I often tell people that I spent the first fifteen years of my career studying why we feel good and the most recent fifteen years studying why we feel bad. However, these two emotional states are intimately linked, which raises the seemingly contradictory possibility that excessive activation of the reward system can lead to stress-like states that, in their severest form, resemble PTSD. So how did I get to the “dark side”? Well, by first studying the “light side,” or how drugs produce their rewarding effects.
My research team and others hypothesized that addiction involves three stages that incorporate separate but overlapping neurocircuits and relevant neurotransmitter systems: binge/intoxication, withdrawal/negative affect, and preoccupation/anticipation or “craving.”29,30 The binge/intoxication stage involves the facilitation of incentive salience (the linking of previously neutral stimuli in the environment to rewards to give those stimuli incentive properties), mediated largely by neurocircuitry in the basal ganglia. The focus is on activation of the “reward” neurotransmitters dopamine and opioid peptides that bind to mu-opioid receptors in the brain. Early work in the addiction field showed that the nucleus accumbens was a key part of this neurocircuitry that mediates the rewarding properties of abused drugs.
Franco Vaccarino and I showed that we could block heroin self-administration when we injected minute amounts of methylnaloxonium, which blocks opioid receptors, into animals’ nucleus accumbens.31 Subsequently, several classic human imaging studies showed that intoxicating doses of alcohol result in the release of dopamine and opioid peptides in the nucleus accumbens.32,33 We now know that activation of the nucleus accumbens leads to the recruitment of basal ganglia circuits that engage the formation and strengthening of habits. This process is hypothesized to reflect the beginning of compulsive-like responding for drugs—in other words, addiction.
An experiment that turned out exactly the opposite of what I had predicted is the second reason I landed on addiction’s dark side. Tamara Wall, Floyd Bloom, and I set out to identify which regions of the brain mediate physical withdrawal from opiates. We began by training opiate-dependent rats to work for food. Then we disrupted their food-seeking behavior by injecting them with naloxone. This drug precipitated withdrawal, producing a malaise- and dysphoric-like state; as a result, the rats stopped pressing the lever. Thus far, we had successfully replicated original findings.34 We then set out to inject methylnaloxonium, a drug that blocks opioid receptors in brain areas previously implicated in physical withdrawal from opiates. We injected this drug because it was a naloxone analog that would spread less in the brain and precipitate “local” withdrawal as measured by a decrease in lever pressing for food.
We speculated that the most sensitive brain areas to produce a decrease in lever pressing would be the periaqueductal gray and medial thalamus because they had been shown to mediate physical withdrawal from opiates. However, injections into the periaqueductal gray and medial thalamus were ineffective in decreasing lever pressing for food. Instead, injections into the nucleus accumbens proved effective—so effective that we had to drop the dose. Even at a very low dose, we saw some modest effect in decreasing lever pressing for food.35 It then dawned on me that the same brain region responsible for making you feel good also made you feel bad when you became dependent (addicted). This epiphany led me to devote the rest of my career to trying to understand exactly how such opposite reactions that occur during withdrawal, termed opponent processes, are mediated.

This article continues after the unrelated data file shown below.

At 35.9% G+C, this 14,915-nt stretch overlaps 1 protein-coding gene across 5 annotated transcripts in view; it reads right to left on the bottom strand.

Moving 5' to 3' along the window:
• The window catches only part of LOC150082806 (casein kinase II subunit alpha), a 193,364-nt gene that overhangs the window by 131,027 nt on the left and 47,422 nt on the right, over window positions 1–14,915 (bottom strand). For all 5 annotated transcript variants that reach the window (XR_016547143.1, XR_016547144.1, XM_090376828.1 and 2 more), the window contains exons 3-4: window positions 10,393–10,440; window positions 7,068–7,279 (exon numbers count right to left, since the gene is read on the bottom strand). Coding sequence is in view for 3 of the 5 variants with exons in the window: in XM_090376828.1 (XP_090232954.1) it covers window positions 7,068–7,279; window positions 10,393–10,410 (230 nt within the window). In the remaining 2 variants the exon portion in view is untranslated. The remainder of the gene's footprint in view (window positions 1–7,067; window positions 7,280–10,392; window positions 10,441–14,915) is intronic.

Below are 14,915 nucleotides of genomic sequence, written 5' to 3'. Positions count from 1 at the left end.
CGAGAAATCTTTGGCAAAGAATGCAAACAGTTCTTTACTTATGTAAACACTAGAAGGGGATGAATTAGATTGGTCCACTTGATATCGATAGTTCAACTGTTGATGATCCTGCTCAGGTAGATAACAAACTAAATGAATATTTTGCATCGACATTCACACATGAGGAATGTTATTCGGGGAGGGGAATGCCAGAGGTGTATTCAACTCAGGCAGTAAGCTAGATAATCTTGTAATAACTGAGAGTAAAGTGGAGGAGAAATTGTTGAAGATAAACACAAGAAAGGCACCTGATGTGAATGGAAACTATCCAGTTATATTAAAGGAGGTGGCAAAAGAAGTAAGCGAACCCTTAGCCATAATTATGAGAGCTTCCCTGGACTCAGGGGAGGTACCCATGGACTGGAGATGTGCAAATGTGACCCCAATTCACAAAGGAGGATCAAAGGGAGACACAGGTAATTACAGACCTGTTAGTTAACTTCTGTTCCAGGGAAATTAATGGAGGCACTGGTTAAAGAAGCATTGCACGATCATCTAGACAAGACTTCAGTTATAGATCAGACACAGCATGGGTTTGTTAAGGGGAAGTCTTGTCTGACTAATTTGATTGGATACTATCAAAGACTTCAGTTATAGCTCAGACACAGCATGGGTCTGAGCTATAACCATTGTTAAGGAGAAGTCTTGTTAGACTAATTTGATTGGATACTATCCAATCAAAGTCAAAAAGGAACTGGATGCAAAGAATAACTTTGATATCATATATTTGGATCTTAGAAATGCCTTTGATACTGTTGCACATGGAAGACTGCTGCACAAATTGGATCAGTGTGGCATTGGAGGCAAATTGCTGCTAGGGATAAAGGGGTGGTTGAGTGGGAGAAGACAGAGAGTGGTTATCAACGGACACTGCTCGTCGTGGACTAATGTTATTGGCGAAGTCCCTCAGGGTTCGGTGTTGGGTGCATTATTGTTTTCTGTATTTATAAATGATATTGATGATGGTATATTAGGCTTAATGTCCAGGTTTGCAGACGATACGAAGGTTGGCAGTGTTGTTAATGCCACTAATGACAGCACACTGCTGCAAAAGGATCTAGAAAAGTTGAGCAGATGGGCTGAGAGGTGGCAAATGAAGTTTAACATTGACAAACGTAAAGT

This observation led me to a completely new conceptualization of the withdrawal/negative affect stage of addiction. I concluded that this stage is characterized not only by drug-induced specific “physical withdrawal” but also common drug-induced “motivational” withdrawal, characterized by dysphoria, malaise, irritability, sleep disturbances, and hypersensitivity to pain. (These symptoms are virtually identical to the hyperarousal/stress symptoms seen in PTSD; see figure 1).
Two processes were subsequently hypothesized to form the neurobiological basis for the withdrawal/negative affect stage. One is the loss of function in the reward systems in the medial part of the nucleus accumbens of the extended amygdala. This reward system loss is mediated by a loss of function in dopamine systems. The other process is the recruitment of brain stress systems in other parts of the extended amygdala (notably, the central nucleus of the amygdala), including recruitment of the neurochemical systems CRF and dynorphin.36,37 The combination of decreases in reward neurotransmitter function and recruitment of brain stress systems provides a powerful motivation for reengaging in drug taking and drug seeking.
Yet another breakthrough came when my laboratory first realized the dramatic role of CRF in compulsive alcohol seeking, via the amelioration of anxiety-like responses when a CRF receptor antagonist or receptor blocker was used to block the anxiety-like responses of alcohol withdrawal.38 Subsequently, we showed that acute alcohol withdrawal activates CRF systems in the central nucleus of the amygdala.39 Moreover, in animals we found that site-specific injections of CRF receptor antagonists into the central nucleus of the amygdala or systemic injections of small-molecule CRF antagonists reduced the animals’ anxiety-like behavior and excessive self-administration of addictive substances during acute withdrawal.12,40 Perhaps equally compelling, Leandro Vendruscolo and I recently showed that a glucocortoid receptor antagonist could also block the excessive drinking during acute alcohol withdrawal, linking sensitization of the CRF system in the amygdala to chronic activation of the HPA glucocorticoid response. 41